Red, or grey?

One of the highlights for birdwatchers on a trip around Spitsbergen is always finding a group of Red Phalaropes. Or is it Grey Phalarope?  That’s something American and British birders don’t seem to agree on. Well, in this case I do favour the American name (but it’s still favour…). The difference in names comes from the difference in summer and winter plumage. The summer plumage is red, as in these pictures, the winter plumage grey. And while these birds breed in the northern parts of the United States, they are only seen in winter in the UK, hence the difference in names. But as I see them most of the time on the breeding grounds in Spitsbergen, I’m in favour of Red Phalarope.

Red Phalarope

These pictures were taken on a small island in Liefdefjord, Spitsbergen where there are always large numbers breeding and feeding. In this case we were lucky. In a few small ponds right next to the landing site a group of 5 animals was feeding. When they flew off, we decided to walk on, but soon they returned, so did we. It was very easy to get a low point of view as the pond was just above the beach. When one of the males decided to forage at only a few meters from where all photographers were sitting, the mood in my group got a lot better. Unfortunately the weather conditions weren’t cooperating too well (it was raining regularly), but somehow this adds to the mood. And it gives at least something grey to these birds.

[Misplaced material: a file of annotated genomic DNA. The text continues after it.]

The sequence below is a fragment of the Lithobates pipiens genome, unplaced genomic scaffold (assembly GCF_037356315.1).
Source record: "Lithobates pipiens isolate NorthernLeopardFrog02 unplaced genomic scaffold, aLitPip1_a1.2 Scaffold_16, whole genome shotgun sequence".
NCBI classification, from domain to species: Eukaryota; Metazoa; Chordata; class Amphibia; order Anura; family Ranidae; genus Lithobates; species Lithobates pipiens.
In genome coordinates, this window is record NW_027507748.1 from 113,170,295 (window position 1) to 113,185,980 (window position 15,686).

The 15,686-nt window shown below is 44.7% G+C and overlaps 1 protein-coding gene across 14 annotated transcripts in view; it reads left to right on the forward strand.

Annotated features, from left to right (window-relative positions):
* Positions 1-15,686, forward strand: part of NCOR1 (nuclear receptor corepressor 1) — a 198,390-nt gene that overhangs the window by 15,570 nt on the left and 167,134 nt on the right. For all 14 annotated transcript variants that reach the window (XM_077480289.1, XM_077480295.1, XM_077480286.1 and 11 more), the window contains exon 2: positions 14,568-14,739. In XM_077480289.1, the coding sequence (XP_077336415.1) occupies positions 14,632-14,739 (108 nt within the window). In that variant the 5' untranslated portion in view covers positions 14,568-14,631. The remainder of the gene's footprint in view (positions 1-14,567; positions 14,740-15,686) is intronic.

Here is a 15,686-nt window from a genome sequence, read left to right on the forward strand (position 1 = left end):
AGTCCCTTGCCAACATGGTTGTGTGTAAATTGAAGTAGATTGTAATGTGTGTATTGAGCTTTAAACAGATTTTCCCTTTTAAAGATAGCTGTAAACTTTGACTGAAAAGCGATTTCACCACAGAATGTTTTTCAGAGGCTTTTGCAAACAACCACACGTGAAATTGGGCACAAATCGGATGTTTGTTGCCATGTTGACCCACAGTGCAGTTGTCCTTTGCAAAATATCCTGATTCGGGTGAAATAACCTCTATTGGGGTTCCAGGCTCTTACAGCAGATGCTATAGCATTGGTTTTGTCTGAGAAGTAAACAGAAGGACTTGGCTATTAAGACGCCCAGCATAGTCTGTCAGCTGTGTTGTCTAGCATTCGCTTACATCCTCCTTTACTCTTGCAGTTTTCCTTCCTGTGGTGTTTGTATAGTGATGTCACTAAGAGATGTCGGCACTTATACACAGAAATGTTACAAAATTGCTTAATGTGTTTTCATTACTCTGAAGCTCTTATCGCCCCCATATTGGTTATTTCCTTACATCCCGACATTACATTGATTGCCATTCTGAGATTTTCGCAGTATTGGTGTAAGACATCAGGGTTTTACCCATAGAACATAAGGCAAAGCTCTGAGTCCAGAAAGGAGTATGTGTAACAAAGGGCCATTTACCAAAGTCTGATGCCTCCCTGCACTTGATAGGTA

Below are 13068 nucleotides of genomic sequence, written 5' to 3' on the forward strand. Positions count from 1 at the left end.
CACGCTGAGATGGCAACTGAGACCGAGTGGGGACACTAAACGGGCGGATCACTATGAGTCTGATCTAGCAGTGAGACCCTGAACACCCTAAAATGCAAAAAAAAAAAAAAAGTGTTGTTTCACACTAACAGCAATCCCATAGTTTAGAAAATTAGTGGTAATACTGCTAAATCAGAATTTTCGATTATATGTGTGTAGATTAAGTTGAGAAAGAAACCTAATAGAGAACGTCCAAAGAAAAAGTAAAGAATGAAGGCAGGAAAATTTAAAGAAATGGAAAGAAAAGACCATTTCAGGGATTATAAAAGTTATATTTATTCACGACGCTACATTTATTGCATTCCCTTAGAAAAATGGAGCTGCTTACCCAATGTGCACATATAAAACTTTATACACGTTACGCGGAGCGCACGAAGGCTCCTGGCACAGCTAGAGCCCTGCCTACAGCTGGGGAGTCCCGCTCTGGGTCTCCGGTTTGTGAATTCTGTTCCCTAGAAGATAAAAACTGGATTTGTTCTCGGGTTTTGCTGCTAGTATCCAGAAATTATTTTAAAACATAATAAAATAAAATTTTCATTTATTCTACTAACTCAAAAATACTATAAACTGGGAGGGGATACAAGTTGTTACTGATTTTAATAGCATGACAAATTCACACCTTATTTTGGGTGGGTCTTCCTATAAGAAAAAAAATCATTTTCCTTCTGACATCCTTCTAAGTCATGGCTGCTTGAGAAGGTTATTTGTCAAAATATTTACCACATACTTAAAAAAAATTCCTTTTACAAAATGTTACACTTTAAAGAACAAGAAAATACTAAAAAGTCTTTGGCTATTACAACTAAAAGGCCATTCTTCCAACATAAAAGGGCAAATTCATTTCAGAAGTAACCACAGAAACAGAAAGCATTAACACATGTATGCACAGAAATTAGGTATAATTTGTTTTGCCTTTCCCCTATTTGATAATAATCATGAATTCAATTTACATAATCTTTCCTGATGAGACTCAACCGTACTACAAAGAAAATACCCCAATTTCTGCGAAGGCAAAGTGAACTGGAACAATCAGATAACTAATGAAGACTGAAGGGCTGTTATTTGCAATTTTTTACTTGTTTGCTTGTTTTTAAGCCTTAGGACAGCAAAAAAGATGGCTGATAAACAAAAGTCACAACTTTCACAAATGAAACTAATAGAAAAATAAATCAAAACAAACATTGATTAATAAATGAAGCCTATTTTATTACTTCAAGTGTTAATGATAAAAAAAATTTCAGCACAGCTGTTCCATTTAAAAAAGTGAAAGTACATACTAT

Arjen Drost

Arjen is a Polar ecologist, nature photographer and full time expedition guide on expedition cruise ships in both Polar regions. With his pictures and stories he likes to show the beauty of these very fragile and threatened places.

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